Most important, He would later say, “I am the bread of life” (John 6:35). Christ was not speaking only of our physical needs, but instructing us to invite God into our hearts every day. The bread represents Jesus, our spiritual food, which is far greater and more fulfilling than any physical bread on earth.
How often do we need to be spiritually fed? All through its sacred pages, the Bible speaks of praying daily. “Evening, and morning, and at noon, will I pray” (Psalm 55:17). Daily bread, daily communion with the Lord, should be our top priority. Why do we not say, “Lord, give me a month’s supply”? Most of us don’t fret from day to day that the refrigerator is going to be empty, so we don’t often appreciate the implications of praying for daily bread. Although those who lived through the Depression may understand such a concept, few Americans today, living in a society of such massive abundance, have ever really struggled from day to day searching for something to eat. In fact, some of us have months of food in the pantry.
But many of us don’t have even a few minutes of spiritual food stored up in our hearts and minds. Which bread is more important, the physical or the spiritual? How many of us have a month’s supply of spiritual bread? We need to collect some every day. You can’t live tomorrow solely on what you’ve collected today. Some have a few calories stored up, having memorized Scripture, and it’s going to come in handy, but if you want your Christian experience to be vital and full of life, you must have daily devotions. You’ve got to go out and gather that spiritual manna. One final thought: The Bible doesn’t say, “Give me this day my daily bread. Rather, Jesus teaches us to pray, “Give us this day our daily bread.” It’s our bread, friend. It’s not my bread. We ought to be as concerned about the needs of others as much as, or more than, our own.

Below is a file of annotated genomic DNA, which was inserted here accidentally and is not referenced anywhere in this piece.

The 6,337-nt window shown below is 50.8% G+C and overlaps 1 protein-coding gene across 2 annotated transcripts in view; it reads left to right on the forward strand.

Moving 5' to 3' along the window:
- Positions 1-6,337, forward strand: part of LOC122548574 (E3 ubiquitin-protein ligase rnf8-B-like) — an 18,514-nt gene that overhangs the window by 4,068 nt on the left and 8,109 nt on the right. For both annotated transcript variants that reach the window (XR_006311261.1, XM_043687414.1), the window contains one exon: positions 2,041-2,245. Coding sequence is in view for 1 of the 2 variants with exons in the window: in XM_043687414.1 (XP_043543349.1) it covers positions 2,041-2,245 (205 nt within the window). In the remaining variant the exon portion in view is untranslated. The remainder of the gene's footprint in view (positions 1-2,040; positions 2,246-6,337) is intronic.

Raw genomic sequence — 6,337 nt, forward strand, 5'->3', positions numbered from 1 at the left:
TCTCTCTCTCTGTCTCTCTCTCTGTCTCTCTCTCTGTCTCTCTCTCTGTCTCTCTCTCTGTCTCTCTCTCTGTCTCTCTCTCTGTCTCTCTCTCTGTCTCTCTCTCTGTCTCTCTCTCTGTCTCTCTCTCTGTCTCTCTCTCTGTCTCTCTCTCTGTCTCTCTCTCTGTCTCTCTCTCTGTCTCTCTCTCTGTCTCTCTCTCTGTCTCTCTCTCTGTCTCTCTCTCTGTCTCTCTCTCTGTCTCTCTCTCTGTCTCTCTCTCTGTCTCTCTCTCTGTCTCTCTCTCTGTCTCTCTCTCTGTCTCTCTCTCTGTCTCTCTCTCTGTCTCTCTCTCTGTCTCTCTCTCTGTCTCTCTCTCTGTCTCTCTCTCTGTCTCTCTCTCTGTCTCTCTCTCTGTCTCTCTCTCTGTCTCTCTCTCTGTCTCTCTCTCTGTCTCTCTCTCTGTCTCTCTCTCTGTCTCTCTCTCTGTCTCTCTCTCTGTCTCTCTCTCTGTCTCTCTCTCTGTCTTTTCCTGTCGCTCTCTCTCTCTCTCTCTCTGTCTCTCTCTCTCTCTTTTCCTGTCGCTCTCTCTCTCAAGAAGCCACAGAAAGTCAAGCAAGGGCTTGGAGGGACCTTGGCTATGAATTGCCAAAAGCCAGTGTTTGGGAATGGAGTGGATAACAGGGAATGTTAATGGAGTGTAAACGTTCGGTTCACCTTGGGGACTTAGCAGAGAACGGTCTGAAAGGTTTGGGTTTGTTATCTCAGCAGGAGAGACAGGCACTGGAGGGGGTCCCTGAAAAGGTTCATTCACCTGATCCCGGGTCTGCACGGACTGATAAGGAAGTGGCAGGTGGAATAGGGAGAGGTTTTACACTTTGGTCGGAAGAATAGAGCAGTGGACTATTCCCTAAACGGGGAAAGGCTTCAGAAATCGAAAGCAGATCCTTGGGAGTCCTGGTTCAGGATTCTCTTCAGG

Scripture teaches, “Bear ye one another’s burdens” (Galatians 6:2). We should be doing that physically, assisting the weak by offering our resources and our strength to help them. We should also do it spiritually, by lifting each other up in prayer, offering one another’s petitions on our knees. And we must do this daily, persistently. “And shall not God avenge his own elect, which cry day and night unto him, though he bear long with them” (Luke 18:7)?
Is this God saying, “I’ll make you a deal: You all forgive each other—no bitterness, no grudges, no more talking about the bad things you did to each other—and I’ll forgive you”? Is that what God says? Is that the gospel? No, that’s not what leads to our forgiveness. We’re not saved by the basis of our works. Instead, the gospel says that we are to come just as we are to God, and He will forgive us. However, God says, “Now that you’re forgiven, I expect you to forgive each other.”
However, although you’re not saved by your works, if you continue to live in defiance, you’ll be lost because it’s evidence that you’re not serious about following Jesus. The mercy and grace of God cannot be cultivated in a heart that’s embracing a bitter and unforgiving spirit. Have you ever been betrayed by a friend? Has someone ever talked badly about you? We’ve all been hurt. And often, we become defensive and start viewing that person narrowly, and we may even wonder if we can dig up a little dirt to even the score. Is that the spirit of Jesus, “who when he was reviled he reviled not again”?
The Bible says that when we realize the high price Christ has paid for our forgiveness, it makes it easier for us to forgive one another. “So likewise shall my heavenly Father do also unto you, if ye from your hearts forgive not every one his brother their trespasses” (Matthew 18:35). We need to be willing to forgive one another, and God points this out to us repeatedly in Scripture. “And whenever you stand praying, if you have anything against anyone, forgive him, that your Father in heaven may also forgive you your trespasses. But if you do not forgive, neither will your Father in heaven forgive your trespasses” (Mark 11:25, 26).